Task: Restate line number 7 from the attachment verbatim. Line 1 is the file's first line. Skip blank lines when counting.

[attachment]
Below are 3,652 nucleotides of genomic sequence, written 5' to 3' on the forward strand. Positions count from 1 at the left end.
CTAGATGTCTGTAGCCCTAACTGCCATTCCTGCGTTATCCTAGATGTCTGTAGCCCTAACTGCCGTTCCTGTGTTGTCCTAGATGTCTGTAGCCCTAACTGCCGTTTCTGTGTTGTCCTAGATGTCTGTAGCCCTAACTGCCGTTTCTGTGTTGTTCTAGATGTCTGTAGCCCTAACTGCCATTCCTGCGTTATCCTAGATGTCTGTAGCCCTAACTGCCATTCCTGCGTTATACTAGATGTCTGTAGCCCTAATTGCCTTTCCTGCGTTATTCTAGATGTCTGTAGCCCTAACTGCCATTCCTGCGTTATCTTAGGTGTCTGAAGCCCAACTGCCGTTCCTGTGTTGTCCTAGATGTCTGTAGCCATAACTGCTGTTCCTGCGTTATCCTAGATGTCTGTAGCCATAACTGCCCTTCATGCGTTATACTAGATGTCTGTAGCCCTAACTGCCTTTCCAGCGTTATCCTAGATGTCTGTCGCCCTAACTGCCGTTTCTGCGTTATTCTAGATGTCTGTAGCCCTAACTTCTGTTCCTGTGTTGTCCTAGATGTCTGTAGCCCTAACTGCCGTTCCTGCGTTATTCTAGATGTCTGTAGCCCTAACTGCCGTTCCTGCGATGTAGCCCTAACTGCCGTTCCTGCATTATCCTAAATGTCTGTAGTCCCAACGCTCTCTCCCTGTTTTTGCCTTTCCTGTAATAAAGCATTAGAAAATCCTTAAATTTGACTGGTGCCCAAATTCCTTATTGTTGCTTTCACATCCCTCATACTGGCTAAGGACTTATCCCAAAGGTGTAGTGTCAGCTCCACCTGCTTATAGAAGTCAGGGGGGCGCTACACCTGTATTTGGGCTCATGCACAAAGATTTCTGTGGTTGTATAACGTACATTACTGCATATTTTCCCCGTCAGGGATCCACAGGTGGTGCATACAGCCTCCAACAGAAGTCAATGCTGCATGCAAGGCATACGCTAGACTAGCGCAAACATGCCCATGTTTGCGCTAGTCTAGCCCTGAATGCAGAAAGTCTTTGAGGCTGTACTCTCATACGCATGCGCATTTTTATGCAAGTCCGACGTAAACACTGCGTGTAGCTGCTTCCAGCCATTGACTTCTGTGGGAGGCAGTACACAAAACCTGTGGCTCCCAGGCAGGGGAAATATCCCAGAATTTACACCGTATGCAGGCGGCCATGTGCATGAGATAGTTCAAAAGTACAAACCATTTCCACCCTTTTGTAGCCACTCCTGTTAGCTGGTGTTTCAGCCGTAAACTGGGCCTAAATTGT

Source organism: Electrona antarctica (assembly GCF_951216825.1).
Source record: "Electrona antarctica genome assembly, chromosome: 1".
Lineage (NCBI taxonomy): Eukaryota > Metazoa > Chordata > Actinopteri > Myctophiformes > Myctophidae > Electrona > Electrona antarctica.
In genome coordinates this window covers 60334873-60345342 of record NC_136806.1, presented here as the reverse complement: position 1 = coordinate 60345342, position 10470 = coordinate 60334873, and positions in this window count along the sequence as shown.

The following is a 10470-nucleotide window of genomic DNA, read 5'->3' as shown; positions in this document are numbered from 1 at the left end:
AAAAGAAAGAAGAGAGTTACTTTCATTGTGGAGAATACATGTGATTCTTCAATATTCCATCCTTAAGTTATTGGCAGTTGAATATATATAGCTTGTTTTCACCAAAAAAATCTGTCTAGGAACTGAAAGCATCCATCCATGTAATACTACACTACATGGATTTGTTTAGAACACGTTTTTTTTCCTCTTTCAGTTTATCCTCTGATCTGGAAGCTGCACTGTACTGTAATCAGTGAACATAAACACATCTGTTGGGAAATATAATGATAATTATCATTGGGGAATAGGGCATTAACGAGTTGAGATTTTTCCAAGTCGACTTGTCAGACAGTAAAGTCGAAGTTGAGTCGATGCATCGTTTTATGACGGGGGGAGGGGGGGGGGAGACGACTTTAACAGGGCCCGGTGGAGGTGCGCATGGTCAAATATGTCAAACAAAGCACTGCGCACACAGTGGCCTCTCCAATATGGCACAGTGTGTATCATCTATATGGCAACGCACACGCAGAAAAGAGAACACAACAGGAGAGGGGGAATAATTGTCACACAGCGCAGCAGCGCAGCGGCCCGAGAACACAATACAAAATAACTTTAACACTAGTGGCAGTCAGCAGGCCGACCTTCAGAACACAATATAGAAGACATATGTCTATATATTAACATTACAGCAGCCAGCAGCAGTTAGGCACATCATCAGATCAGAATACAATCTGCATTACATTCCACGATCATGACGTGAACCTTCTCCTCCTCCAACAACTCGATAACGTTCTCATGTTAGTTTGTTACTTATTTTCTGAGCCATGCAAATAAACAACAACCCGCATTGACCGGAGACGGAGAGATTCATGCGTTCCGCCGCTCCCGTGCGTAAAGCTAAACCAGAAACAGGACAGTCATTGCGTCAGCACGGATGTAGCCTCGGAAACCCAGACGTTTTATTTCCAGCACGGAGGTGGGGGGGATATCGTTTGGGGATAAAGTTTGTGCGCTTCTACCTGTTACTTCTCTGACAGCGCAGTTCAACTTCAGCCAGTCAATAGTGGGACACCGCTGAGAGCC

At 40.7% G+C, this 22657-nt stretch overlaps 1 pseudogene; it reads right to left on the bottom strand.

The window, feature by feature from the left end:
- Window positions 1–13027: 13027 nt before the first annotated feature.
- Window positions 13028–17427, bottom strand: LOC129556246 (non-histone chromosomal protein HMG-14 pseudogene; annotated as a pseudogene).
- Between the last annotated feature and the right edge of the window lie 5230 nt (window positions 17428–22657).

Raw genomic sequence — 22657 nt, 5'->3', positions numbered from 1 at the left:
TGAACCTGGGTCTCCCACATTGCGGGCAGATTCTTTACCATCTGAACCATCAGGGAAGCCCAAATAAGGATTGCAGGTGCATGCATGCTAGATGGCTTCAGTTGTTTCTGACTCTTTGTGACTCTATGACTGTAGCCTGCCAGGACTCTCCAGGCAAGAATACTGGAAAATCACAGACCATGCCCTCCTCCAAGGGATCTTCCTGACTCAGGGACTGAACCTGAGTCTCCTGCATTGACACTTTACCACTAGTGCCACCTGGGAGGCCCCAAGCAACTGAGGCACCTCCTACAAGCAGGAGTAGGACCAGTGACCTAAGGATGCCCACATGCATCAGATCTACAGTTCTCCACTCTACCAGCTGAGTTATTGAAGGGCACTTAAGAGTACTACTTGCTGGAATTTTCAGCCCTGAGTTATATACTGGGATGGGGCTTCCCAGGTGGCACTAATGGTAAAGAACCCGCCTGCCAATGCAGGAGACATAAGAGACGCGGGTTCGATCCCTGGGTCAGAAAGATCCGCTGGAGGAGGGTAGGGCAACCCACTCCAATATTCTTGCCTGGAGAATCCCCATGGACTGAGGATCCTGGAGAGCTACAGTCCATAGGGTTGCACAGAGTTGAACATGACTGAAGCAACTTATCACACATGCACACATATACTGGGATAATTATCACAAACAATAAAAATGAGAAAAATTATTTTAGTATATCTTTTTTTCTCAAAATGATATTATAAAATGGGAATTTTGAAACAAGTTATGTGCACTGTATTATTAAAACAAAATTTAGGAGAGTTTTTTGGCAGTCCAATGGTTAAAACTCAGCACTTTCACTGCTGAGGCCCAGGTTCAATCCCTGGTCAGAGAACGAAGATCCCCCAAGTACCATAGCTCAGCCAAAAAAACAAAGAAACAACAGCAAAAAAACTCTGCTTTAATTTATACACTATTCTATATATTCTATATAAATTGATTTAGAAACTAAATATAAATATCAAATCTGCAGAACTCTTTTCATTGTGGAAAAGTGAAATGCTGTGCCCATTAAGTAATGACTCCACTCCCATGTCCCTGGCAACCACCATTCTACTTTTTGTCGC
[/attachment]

The following is a 10470-nucleotide window of genomic DNA, read 5'->3' as shown; positions in this document are numbered from 1 at the left end: